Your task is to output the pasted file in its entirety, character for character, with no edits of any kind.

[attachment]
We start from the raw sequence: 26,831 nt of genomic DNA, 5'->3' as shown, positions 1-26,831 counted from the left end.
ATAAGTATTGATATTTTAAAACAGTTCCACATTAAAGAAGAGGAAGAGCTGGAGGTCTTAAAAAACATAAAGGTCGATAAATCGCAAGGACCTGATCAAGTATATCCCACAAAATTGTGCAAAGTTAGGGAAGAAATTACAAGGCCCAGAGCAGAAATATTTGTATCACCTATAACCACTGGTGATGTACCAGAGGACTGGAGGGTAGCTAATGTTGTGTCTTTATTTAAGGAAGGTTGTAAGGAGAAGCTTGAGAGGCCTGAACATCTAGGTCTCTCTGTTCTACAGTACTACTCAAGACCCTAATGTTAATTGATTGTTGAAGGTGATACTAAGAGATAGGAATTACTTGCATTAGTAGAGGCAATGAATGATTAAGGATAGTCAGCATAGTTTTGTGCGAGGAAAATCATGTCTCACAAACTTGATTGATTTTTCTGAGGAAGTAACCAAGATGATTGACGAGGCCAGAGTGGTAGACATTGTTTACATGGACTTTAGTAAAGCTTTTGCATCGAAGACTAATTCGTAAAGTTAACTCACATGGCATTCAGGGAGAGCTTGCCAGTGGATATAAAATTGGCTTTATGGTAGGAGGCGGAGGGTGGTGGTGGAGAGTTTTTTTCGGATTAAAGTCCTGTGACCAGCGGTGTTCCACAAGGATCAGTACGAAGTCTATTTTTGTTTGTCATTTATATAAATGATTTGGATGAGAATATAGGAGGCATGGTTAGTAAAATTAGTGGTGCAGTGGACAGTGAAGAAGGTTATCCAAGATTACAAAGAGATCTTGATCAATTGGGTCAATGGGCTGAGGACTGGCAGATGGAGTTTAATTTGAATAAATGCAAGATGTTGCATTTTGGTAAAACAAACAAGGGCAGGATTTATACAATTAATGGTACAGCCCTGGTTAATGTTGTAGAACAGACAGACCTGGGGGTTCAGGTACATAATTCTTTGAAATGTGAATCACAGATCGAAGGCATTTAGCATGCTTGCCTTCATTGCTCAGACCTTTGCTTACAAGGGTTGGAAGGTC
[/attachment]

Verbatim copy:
We start from the raw sequence: 26,831 nt of genomic DNA, 5'->3' as shown, positions 1-26,831 counted from the left end.
ATAAGTATTGATATTTTAAAACAGTTCCACATTAAAGAAGAGGAAGAGCTGGAGGTCTTAAAAAACATAAAGGTCGATAAATCGCAAGGACCTGATCAAGTATATCCCACAAAATTGTGCAAAGTTAGGGAAGAAATTACAAGGCCCAGAGCAGAAATATTTGTATCACCTATAACCACTGGTGATGTACCAGAGGACTGGAGGGTAGCTAATGTTGTGTCTTTATTTAAGGAAGGTTGTAAGGAGAAGCTTGAGAGGCCTGAACATCTAGGTCTCTCTGTTCTACAGTACTACTCAAGACCCTAATGTTAATTGATTGTTGAAGGTGATACTAAGAGATAGGAATTACTTGCATTAGTAGAGGCAATGAATGATTAAGGATAGTCAGCATAGTTTTGTGCGAGGAAAATCATGTCTCACAAACTTGATTGATTTTTCTGAGGAAGTAACCAAGATGATTGACGAGGCCAGAGTGGTAGACATTGTTTACATGGACTTTAGTAAAGCTTTTGCATCGAAGACTAATTCGTAAAGTTAACTCACATGGCATTCAGGGAGAGCTTGCCAGTGGATATAAAATTGGCTTTATGGTAGGAGGCGGAGGGTGGTGGTGGAGAGTTTTTTTCGGATTAAAGTCCTGTGACCAGCGGTGTTCCACAAGGATCAGTACGAAGTCTATTTTTGTTTGTCATTTATATAAATGATTTGGATGAGAATATAGGAGGCATGGTTAGTAAAATTAGTGGTGCAGTGGACAGTGAAGAAGGTTATCCAAGATTACAAAGAGATCTTGATCAATTGGGTCAATGGGCTGAGGACTGGCAGATGGAGTTTAATTTGAATAAATGCAAGATGTTGCATTTTGGTAAAACAAACAAGGGCAGGATTTATACAATTAATGGTACAGCCCTGGTTAATGTTGTAGAACAGACAGACCTGGGGGTTCAGGTACATAATTCTTTGAAATGTGAATCACAGATCGAAGGCATTTAGCATGCTTGCCTTCATTGCTCAGACCTTTGCTTACAAGGGTTGGAAGGTC